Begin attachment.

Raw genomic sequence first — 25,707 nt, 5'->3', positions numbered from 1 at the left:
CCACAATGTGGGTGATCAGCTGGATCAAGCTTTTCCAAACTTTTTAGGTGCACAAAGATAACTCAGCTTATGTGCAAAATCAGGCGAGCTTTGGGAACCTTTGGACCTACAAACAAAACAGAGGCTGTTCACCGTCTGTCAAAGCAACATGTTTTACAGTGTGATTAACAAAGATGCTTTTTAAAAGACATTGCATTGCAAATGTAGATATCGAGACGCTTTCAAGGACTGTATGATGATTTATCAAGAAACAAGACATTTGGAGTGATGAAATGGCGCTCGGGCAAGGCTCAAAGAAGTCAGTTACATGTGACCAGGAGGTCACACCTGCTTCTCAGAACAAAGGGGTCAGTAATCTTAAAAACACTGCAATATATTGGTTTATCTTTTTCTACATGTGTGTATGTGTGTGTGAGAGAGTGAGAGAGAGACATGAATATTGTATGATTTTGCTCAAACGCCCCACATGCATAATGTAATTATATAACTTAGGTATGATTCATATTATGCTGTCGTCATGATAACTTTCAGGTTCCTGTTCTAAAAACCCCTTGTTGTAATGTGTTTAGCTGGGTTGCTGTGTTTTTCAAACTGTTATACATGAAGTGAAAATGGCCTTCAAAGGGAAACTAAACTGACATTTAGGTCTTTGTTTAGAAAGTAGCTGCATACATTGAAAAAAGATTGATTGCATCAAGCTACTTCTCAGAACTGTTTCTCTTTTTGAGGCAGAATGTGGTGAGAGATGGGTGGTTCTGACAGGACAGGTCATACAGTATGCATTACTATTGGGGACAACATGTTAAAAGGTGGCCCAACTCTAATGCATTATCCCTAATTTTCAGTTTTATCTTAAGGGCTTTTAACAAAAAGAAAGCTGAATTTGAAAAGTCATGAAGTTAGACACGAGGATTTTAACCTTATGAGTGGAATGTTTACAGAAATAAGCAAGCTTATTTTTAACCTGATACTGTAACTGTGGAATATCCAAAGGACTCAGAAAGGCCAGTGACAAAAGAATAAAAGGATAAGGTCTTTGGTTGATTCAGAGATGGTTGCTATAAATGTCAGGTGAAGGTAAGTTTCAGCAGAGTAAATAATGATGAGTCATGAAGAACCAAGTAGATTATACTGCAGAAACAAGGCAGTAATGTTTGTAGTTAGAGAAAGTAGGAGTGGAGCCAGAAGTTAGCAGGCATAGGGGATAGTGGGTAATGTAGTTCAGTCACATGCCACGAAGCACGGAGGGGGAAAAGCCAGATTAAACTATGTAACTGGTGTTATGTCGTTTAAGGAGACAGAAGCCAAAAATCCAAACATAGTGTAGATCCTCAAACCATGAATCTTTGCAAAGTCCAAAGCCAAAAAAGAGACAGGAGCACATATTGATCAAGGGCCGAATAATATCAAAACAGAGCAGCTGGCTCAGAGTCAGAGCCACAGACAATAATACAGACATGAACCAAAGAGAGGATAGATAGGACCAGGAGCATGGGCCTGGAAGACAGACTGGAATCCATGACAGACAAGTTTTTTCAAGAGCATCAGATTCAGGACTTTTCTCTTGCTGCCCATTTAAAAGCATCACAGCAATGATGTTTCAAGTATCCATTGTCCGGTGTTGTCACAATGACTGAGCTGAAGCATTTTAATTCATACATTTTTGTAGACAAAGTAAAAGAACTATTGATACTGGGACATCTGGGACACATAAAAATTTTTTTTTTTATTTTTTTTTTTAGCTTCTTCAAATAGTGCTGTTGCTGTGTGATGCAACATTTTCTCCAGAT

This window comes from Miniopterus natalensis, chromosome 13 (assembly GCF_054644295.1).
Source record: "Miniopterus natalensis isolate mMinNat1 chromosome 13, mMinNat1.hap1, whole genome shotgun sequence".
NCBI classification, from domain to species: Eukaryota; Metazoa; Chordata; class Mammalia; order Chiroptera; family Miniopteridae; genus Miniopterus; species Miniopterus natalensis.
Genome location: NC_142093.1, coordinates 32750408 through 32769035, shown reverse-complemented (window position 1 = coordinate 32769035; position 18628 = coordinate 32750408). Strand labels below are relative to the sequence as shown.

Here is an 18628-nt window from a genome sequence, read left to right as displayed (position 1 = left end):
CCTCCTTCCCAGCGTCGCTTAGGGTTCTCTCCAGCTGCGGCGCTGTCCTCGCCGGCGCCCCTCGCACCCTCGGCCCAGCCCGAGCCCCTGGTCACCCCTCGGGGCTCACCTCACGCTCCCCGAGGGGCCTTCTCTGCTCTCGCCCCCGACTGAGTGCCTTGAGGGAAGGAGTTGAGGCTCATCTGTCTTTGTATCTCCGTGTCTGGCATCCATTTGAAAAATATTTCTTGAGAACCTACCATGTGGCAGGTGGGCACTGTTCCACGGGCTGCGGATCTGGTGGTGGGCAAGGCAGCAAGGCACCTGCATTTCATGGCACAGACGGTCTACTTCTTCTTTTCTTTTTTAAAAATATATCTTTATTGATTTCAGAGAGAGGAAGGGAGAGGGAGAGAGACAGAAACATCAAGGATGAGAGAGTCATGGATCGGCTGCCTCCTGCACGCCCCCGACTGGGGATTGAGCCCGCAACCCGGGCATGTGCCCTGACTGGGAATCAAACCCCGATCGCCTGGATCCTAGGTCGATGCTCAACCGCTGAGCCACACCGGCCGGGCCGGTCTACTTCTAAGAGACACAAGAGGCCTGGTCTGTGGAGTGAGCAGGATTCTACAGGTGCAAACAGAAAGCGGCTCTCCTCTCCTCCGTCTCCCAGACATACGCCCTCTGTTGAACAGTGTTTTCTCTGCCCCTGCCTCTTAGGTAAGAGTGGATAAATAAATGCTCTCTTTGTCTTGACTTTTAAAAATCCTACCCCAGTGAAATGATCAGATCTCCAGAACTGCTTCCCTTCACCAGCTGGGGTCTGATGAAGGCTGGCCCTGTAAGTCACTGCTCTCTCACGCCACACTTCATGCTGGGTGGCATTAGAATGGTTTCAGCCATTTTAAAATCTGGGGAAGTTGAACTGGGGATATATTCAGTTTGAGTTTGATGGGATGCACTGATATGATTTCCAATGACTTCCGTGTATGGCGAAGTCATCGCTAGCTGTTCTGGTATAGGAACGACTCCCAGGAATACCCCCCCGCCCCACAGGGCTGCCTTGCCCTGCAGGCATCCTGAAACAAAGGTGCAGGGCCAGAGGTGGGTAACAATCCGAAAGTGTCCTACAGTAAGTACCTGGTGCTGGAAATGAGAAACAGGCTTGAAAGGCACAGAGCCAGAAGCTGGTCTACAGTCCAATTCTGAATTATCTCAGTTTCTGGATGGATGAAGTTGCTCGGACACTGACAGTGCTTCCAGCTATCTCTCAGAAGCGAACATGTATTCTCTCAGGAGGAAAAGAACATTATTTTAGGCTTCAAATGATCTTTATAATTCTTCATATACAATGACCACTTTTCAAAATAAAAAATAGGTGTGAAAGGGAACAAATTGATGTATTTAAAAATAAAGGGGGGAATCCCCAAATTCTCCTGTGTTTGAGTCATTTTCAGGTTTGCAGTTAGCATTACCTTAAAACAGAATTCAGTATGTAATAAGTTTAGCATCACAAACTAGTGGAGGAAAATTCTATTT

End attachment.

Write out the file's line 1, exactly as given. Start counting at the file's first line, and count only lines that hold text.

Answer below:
Raw genomic sequence first — 25,707 nt, 5'->3', positions numbered from 1 at the left: